Just average? Deadly Ian dominated 2022 hurricane season, which otherwise was routine

Chad Gillis
Fort Myers News-Press

Thanks to Ian, the 2022 hurricane season will never be erased from the collective memory of Southwest Floridians.

It was one of the most powerful and deadly storms to ever hit Florida. But as this area picks up the pieces and tries to rebuild, at least this year's storm season is over.

Hurricane season starts on June 1 and ends Nov. 30, and this past season was packed from start to finish. 

Tropical Storm Alex formed on June 5, and Hurricane Nicole hit on Nov. 11. Between was deadly Ian. 

Category 4 Hurricane Ian made landfall on Wednesday, Sept. 28 and changed the region forever. 

At least 137 people died statewide, according to the Florida Medical Examiner's Commission.  That includes 61 people killed in Lee County and 10 in Collier.

Retired climate planner Jim Beever said Ian was likely fueled by weather changes. So what could have been a lesser storm hit as a Category 4. 

"I think it was (fueled by climate change)," Beever said. "If you look at the sea temperatures that it went through, that's part of what helped it throttle up. It moved into water temperatures that were very high, and the Gulf of Mexico was hot at the time." 

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Paragliders fly over what remains of the Fort Myers Beach pier as visitors hang out on the Beach on Wednesday, Nov. 23, 2022.  The area was slammed by Hurricane Ian almost two months ago.

Some scientists have said hurricanes in the future will be stronger, but some are now also speculating that they will be more frequent in numbers. 

"There are some now that think it's going to be both," Beever said. "Everyone is agreeing there will be more intense storms but some people think there will be more because the National Hurricane Center is generally expanding the season."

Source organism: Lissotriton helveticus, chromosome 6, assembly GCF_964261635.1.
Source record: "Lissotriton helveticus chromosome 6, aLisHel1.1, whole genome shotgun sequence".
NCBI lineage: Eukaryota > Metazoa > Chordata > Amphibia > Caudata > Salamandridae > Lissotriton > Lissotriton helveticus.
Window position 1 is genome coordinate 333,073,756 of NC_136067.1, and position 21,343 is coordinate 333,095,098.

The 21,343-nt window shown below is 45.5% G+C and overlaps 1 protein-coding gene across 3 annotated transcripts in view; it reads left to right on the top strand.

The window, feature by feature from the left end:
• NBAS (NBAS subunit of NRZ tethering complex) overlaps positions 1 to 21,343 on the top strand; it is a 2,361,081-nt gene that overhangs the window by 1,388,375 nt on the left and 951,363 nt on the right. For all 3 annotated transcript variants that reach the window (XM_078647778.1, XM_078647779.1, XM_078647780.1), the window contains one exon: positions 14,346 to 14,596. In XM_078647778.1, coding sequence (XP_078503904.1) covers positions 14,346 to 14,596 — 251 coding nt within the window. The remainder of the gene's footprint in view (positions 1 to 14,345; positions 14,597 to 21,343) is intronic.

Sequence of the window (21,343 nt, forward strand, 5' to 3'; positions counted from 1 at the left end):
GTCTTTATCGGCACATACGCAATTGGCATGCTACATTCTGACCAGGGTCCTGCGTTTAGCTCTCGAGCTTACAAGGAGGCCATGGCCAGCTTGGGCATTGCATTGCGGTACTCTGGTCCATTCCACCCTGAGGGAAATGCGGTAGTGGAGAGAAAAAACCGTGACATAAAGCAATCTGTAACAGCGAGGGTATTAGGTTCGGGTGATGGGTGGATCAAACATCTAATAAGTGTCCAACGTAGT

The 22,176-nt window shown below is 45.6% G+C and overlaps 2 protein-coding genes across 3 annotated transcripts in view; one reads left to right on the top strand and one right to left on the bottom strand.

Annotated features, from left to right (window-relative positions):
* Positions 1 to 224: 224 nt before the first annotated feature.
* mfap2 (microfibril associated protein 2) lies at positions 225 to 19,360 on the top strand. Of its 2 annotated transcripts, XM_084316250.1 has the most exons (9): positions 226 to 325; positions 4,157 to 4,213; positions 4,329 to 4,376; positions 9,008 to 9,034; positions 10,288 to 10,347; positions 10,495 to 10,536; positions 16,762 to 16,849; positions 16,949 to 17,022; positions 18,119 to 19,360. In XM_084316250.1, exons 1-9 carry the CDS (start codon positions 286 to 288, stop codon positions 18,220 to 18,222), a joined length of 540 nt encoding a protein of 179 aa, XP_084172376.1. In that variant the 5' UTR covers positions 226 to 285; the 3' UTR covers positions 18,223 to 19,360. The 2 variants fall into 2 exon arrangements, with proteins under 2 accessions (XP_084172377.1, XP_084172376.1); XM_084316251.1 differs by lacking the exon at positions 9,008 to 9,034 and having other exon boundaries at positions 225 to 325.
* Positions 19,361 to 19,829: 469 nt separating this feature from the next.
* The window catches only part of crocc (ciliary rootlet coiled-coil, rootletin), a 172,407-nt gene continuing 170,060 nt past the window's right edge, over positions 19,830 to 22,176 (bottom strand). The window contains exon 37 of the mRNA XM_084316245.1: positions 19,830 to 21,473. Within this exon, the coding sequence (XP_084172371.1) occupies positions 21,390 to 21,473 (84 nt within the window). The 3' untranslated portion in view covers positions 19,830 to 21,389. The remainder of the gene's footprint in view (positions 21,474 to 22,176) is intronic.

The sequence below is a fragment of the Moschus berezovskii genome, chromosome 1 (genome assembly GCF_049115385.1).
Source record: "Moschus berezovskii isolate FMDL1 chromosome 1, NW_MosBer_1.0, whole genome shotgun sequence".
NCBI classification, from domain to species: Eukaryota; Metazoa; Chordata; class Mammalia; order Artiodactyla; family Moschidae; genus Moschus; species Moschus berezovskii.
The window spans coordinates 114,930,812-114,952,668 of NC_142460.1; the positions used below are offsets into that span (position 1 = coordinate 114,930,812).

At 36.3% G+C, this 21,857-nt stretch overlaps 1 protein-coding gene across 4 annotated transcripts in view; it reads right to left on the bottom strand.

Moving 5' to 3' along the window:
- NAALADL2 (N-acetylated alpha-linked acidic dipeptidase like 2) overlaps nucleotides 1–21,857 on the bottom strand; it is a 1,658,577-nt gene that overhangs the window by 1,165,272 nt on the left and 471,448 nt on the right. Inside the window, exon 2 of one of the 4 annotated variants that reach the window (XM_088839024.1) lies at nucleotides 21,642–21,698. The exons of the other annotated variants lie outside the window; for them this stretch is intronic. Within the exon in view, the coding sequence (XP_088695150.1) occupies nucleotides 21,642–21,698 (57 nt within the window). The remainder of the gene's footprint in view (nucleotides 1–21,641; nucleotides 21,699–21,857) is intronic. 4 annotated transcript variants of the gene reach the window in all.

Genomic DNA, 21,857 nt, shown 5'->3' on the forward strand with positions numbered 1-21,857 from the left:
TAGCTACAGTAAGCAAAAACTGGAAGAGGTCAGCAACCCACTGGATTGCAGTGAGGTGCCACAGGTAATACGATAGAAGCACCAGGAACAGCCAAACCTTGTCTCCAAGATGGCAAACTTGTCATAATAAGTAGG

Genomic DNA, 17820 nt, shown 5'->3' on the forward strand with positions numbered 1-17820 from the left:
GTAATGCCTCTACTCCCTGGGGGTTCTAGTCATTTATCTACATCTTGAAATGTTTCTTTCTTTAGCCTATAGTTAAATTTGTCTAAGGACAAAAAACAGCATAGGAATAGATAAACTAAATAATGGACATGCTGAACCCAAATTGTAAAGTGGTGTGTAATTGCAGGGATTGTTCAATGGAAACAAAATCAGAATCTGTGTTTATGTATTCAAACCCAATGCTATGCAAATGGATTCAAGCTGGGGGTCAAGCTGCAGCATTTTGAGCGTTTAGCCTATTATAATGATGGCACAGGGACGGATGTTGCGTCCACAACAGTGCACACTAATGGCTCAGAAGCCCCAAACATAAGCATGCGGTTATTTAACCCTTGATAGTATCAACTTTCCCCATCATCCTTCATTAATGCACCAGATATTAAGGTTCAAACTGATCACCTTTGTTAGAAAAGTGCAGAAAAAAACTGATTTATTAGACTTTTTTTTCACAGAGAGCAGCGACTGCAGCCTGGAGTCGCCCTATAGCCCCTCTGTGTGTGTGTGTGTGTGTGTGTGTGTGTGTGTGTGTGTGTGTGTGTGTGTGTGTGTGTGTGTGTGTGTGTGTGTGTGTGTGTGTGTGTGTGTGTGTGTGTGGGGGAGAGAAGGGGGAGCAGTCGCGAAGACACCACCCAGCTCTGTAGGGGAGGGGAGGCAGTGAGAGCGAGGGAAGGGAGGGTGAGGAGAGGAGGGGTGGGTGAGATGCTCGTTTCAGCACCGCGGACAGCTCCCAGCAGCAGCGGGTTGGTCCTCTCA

Beever said even Hurricane Nicole was impacted by climate change. 

"I think you can pretty well say the one that hit the East Coast had assistance from global heating, too," Beever said. 

Maria Torres, spokeswoman for the National Hurricane Center in Miami, said the season started off slow, but that it quickly picked up during the peak of the season (August, September and October). 

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Clean up and recovery efforts are still underway almost two months after Hurricane Ian decimated Matlacha.

"It seemed at the beginning it was going to be a slow season, and we didn't have a lot of activity," Torres said. "It was normal, and we didn't see a lot in June and July. But then in August and September, that's our peak and that's what we saw this year. Then Nicole was into November, but overall it stayed within the season's averages." 

The year produced 14 named storms, with eight of those becoming hurricanes (and two of those being Category 3 or higher). 

NOAA earlier this year predicted a range of 14 to 21 named storms (winds of 39 mph or higher), of which six to 10 could become hurricanes (winds of 74 mph or higher), including three to six major hurricanes (Category 3, 4 or 5; with winds of 111 mph or higher). 

Colorado State University's team of hurricane experts forecasted 19 named storms and nine hurricanes, with four of those becoming a Category 3 or higher system. 

An average hurricane season brings 12 named systems, with six of those becoming hurricanes — and three of those being Category 3 or higher. 

La Nina conditions created weak winds aloft, which creates better conditions for tropical storms and hurricanes. 

The weather phenomenon typically causes drier winters and springs in Florida and shifts the jet stream north of the Sunshine State.

In addition to La Nina, warmer-than-average sea surface temperatures in the Atlantic Ocean, Caribbean Sea and Gulf of Mexico likely also contributed to the number and strength of storms. 

"An enhanced west African monsoon supports stronger African Easterly Waves, which seed many of the strongest and longest lived hurricanes during most seasons," NOAA's prediction from earlier this year reads.

Torres said climate change will be part of the 2022 season review for hurricane experts. That report will likely be available early next year and will take into account any climate change variables. 

"The way in which climate change impacts the strength and frequency of tropical cyclones is a continuous area of study for NOAA scientists," a NOAA site says. 

Connect with this reporter: @ChadEugene on Twitter.